N: Your interview with Sarah Palin arguably changed the tides of her politiacal career. What was your philosophy going into that interview? KATIE COURIC: I think that was an important interview because people didn’t know much about Governor Palin at the time, and I felt that it was really important for voters to understand what made her tick, her political philosophy, how she would

“I wanted to use whatever pull I had to increase awareness and hopefully motivate people to support cancer research.”

govern and where she stood on a variety of issues. I know she feels I asked her “gotcha questions,” but honestly I was just trying to paint a portrait for the electorate of someone who was not that well known and who would be a heartbeat

away from the presidency. I felt that I asked questions that would show her accumulated knowledge, her political experience and her capacity to be a critical thinker. That’s basically what guided me in that interview. N: Media as a whole is experiencing something of a revolution, with print leading the charge toward going digital. How do you see television evolving in the next ten years? KATIE COURIC: I think that there will always be a place for quality television, but I do think increasingly you are seeing quality content migrate to digital platforms. People consume information how they want, where they want, when they want. Having information online provides an opportunity for people to consume it. People aren’t coming to the medium, the medium is coming to them, and as a result I think that more and more we’re going to see an expanding digital marketplace.

N: So many media personalities and executives have homes on Nantucket. Do you ever have any plans to have a little island cottage? KATIE COURIC: Well right now I have a house in East Hampton because it’s a little easier to get to for me from New York. If I do ever get a place in Nantucket, it will definitely be a place where I would like to spend more time. I definitely hope to at least make an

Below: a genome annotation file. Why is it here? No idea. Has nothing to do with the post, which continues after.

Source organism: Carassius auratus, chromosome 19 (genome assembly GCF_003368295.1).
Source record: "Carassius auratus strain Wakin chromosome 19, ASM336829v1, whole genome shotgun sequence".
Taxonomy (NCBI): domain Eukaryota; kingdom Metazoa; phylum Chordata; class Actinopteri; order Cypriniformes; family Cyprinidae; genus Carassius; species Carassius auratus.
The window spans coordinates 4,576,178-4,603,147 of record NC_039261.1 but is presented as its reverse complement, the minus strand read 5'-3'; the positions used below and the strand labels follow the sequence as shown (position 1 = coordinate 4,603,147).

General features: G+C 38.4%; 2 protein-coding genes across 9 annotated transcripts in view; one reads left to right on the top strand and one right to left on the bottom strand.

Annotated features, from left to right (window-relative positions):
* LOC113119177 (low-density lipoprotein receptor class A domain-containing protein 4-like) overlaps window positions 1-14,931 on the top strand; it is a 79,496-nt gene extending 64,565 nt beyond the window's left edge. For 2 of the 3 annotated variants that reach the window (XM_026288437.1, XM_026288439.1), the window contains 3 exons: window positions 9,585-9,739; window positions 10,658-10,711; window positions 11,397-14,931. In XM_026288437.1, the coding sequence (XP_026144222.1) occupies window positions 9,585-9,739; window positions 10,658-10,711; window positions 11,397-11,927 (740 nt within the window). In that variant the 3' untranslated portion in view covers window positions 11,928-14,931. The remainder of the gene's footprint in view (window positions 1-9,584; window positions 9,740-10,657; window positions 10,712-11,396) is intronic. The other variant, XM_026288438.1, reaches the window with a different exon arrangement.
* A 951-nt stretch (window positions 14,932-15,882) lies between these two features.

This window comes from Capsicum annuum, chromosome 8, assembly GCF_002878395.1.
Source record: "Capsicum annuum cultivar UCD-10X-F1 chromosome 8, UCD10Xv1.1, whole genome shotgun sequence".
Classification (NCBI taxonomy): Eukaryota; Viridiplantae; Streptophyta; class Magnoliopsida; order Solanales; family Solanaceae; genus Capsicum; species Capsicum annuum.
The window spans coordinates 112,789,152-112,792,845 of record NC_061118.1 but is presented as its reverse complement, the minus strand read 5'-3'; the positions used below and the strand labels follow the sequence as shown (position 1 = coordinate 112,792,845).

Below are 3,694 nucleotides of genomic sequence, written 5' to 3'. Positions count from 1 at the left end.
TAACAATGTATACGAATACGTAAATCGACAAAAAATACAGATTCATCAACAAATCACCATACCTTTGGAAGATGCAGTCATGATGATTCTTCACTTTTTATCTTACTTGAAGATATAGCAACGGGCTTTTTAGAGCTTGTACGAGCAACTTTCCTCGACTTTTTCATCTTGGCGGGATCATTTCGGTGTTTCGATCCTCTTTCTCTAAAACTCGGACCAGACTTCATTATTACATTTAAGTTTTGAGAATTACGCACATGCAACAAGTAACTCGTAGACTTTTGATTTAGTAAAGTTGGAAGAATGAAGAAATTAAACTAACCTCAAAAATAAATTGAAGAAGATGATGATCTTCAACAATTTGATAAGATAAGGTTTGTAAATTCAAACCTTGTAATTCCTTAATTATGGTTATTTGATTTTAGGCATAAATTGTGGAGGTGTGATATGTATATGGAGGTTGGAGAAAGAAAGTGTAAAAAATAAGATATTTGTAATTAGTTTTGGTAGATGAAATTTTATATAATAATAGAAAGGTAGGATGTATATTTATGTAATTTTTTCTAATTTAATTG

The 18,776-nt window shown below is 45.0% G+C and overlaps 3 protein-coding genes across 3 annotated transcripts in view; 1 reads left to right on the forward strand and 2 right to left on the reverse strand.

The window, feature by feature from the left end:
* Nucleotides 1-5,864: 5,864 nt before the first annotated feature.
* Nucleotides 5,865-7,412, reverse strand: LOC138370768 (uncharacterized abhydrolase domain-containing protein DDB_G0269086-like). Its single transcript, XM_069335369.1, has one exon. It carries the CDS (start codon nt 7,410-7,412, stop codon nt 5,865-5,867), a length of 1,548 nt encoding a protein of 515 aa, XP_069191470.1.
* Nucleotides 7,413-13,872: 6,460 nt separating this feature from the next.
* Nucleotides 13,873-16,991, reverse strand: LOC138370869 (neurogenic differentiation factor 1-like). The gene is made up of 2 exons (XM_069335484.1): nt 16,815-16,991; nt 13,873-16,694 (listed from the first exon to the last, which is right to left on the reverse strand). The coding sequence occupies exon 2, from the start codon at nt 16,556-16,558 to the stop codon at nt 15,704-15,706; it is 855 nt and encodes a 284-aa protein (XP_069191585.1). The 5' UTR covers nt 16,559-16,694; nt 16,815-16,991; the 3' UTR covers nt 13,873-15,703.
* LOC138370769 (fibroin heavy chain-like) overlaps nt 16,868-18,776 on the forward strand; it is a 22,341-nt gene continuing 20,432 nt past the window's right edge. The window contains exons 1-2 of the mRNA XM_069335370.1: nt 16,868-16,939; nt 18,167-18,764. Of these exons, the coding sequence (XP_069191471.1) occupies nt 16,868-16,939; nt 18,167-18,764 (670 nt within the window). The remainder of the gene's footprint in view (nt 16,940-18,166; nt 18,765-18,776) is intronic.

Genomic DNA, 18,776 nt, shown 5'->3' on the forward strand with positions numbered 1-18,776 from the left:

N: Katie thank you so much for taking the time with us. KATIE COURIC: Of course. I’m so happy to help. See you at the Pops!

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annual excursion every summer.

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NDEPTH

NATURAL

BORN STORYTELLER WRITTEN BY ROBERT COCUZZO

PHOTOGRAPHY BY ROBERT KRIVICICH

The adventures of Nantucketâ&#x20AC;&#x2122;s bestselling author and award-winning journalist, Charles Graeber Charles Graeber is drinking bourbon when we first meet at 12 Degrees East in downtown Nantucket. A stack of his overnight bestseller The Good Nurse, which he wrote in an attic just up the street from here, sits beside him on the bar. Signing the last copy, he throws back the bourbon and then motions to the bartender for another double. At forty-three years old, Graeber is in-demand, with editors of top magazines calling him up asking what he wants to write about next. And yet among the many stories that built his writing career, Charles Graeberâ&#x20AC;&#x2122;s own might just be the most interesting.

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A

t six-feet-and-change with intense, arresting eyes, there is something rough-and-tumble about Charles Graeber that comes out in his writing. He doesn’t so much tell his

stories as heave them like flaming Molotov cocktails that set your worldview on fire. His literary currency is his voice, the sheer force of which conjures the likes of Hunter S. Thompson and Jack Kerouac. But twenty years ago, when he decided to go pro as a writer and poet, it was Graham Greene, the travel writer and MI6 spy of the 1930s that Graeber wanted to be most like. “I decided I was going to be this sort of literary cowboy capitalist involved in elicit snake milking and oil deals and wild characters,” Graeber tells me, the Kentucky bourbon wafting off his every word. “I’d make my fortune or at least see what’s happening and write something great about it.” Thus began his life off the grid, a time so unbelievable and so bizarre that perhaps the most amazing thing about it is he survived. His stories go on and on, clicking from one outrageous account to the next like rounds in a revolver. Joining the circus in East Berlin. Forging a Visa to get into Uzbekistan. Meeting the Dalai Lama in Dharamsala. Studying Tibetan medicine under a group of monks. Driving off a cliff during the Baja 2000. Living in Cambodia between the civil wars. Riding atop the Sihanoukville Express “Death Train” through the Elephant Mountains. Arriving at the Brandenburg Gate in time to help pull down